The government has passed the buck on cleaning up our filthy air

By leaving out the single best means of tackling air pollution, today's clean air strategy is a court-forced cop-out.

If you believe the hype, Britain is offering ‘global leadership’ on air pollution today, with the launch of its clean air strategy.

Michael Gove, the Environment Secretary – yes, we still can’t believe it either – will ban new diesel and petrol cars from 2040 (i.e. in 23 years’ time).

On top of that is money – £255m – for other measures, alongside letting councils pitch diesel scrappage schemes to the government now. And yet, and yet.

Behind the glitzy spin are some uncomfortable truths.

The first thing you have to remember is that the government had to be forced kicking and screaming to the table on this. They lost a court case brought by ClientEarth over illegal levels of air pollution in our cities. Not just deadly, but illegal under EU law.

So Ministers had to come up with something.

Yet even with this, they may still be in breach of the law. As the BBC’s Environment Analyst Roger Harrabin reports:

“Compulsory clean-air charging zones were identified by the government’s own experts as the best way to tackle pollution.

“…The decision not to include them in the policy leaves the government in breach of a court order to produce a comprehensive clean air strategy by the end of this month.”

We can go straight to the horse’s mouth on this. The government’s own technical report they show that Clean Air Zones will by far have the biggest impact on reducing pollution:

Listening to its own advice would be a game-changer for our health, our environment – and the Tories’ reputation on green issues.

Yet instead of mandating clean air zones in our polluted cities, the government are leaving it at the whim of local authorities. While localism is a good thing, this is not it.

It is a matter of public health and our environment. We can’t leave clean air to the whim of struggling local authorities.

Now, by all means, mandate them and let them choose how to implement them. But to effectively have on the cards zero expansion of Clean Air Zones – low emissions zones where high-polluting vehicles are charged to drive around city centres. That is an astonishing dereliction of responsibility.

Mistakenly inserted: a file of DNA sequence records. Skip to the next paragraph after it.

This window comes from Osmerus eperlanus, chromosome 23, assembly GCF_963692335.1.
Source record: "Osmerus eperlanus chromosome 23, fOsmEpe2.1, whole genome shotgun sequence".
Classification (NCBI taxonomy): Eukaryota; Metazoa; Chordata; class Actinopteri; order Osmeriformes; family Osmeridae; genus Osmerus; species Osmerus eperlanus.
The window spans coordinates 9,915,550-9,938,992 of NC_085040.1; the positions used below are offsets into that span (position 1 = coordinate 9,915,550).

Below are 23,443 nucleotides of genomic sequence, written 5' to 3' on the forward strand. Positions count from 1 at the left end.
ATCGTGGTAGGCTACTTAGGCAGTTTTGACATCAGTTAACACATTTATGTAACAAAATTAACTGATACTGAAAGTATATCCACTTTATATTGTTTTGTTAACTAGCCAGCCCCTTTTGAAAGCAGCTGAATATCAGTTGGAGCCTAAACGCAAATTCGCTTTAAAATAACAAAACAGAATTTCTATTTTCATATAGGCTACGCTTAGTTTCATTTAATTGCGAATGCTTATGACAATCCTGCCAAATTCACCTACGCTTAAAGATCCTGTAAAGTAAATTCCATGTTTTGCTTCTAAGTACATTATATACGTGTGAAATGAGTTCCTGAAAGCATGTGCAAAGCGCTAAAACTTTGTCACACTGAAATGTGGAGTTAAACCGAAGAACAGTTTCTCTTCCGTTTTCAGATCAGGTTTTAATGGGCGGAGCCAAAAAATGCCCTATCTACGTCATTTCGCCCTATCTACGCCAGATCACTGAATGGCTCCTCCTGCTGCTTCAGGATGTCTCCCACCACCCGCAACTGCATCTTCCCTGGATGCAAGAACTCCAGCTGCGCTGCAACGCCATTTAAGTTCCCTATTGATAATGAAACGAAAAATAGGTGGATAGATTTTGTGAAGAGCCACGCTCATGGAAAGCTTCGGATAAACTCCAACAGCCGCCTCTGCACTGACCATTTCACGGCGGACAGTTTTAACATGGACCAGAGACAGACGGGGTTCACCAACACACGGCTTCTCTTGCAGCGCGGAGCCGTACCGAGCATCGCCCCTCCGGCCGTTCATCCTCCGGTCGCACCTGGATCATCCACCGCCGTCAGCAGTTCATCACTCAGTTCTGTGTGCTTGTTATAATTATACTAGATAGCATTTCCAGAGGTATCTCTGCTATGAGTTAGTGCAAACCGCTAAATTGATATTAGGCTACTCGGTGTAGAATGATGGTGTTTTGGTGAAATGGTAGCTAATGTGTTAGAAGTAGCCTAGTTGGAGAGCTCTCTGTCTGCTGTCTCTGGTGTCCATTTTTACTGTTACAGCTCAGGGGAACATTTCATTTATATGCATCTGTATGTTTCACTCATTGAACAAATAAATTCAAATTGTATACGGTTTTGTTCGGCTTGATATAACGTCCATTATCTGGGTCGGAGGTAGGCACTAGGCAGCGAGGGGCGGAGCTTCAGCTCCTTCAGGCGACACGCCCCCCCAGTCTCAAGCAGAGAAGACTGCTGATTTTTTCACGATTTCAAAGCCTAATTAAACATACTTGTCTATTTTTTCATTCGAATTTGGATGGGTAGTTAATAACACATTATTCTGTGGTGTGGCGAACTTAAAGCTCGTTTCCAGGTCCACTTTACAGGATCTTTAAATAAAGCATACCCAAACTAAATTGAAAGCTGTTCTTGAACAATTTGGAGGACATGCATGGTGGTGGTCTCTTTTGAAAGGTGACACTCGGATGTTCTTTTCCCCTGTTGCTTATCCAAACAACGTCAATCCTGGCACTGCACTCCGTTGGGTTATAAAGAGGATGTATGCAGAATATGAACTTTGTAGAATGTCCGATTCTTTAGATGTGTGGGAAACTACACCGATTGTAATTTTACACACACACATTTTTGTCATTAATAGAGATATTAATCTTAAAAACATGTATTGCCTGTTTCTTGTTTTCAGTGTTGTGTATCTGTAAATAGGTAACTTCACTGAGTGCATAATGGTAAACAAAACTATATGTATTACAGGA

As Oliver Hayes, Friends of the Earth’s air pollution campaigner, said:

“Ministers know as well as anyone that Clean Air Zones are essential to give us breathable air fast. Their reported omission from the plans is a scandalous response to a health crisis that leads to 40,000 premature deaths annually…

“Lives will continue to be cut short because the government hasn’t got the guts to restrict where the worst polluting vehicles can go.”

It’s that simple. Labour’s environmental campaign, SERA, noted that the rhetoric of being ‘world leading’ on this front, is laughable. Adam Dyster, National Organiser for the group, told Left Foot Forward:

“To claim that the 2040 target is leading the way on electric vehicles is just plain wrong, with countries like the Netherlands and India considering bans by 2030.”

Indeed, Norway is banning the sale of all petrol cars by 2025.

Far from being ‘world leading’, today’s announcement is a reluctant, court-forced cop-out.

Of course, the government may well end up back in court yet. If forced into another defeat, let’s hope this time they come back with proposals worth the gushing press releases.

Josiah Mortimer is Editor of Left Foot Forward. Follow him on Twitter.

See also: Five reasons Michael Gove can’t be trusted on the environment

As you’re here, we have something to ask you. What we do here to deliver real news is more important than ever. But there’s a problem: we need readers like you to chip in to help us survive. We deliver progressive, independent media, that challenges the right’s hateful rhetoric. Together we can find the stories that get lost.

We’re not bankrolled by billionaire donors, but rely on readers chipping in whatever they can afford to protect our independence. What we do isn’t free, and we run on a shoestring. Can you help by chipping in as little as £1 a week to help us survive? Whatever you can donate, we’re so grateful - and we will ensure your money goes as far as possible to deliver hard-hitting news.

2 Responses to “The government has passed the buck on cleaning up our filthy air”

  1. Alasdair Macdonald

    The Government is, increasingly desperately, seeking a post Brexit deal with the US and so will only reluctantly abide by any environmental legislation and will not do much to anger the oil and roads lobby. Sadly, given Labour’s position with regard to Brexit, it is unlikely they will do anything, too. Labour and the trade unions have been consistently reluctant with regard to ‘green’ measures.

  2. Alma

    Wag the dog! Are they trying to fool us and make us think about the danger of polluting since Brexit is a fiasco? Did anyone notice that diesel car still in production? First of all, they have to stop producing cars then ban the ones still working.

Comments are closed.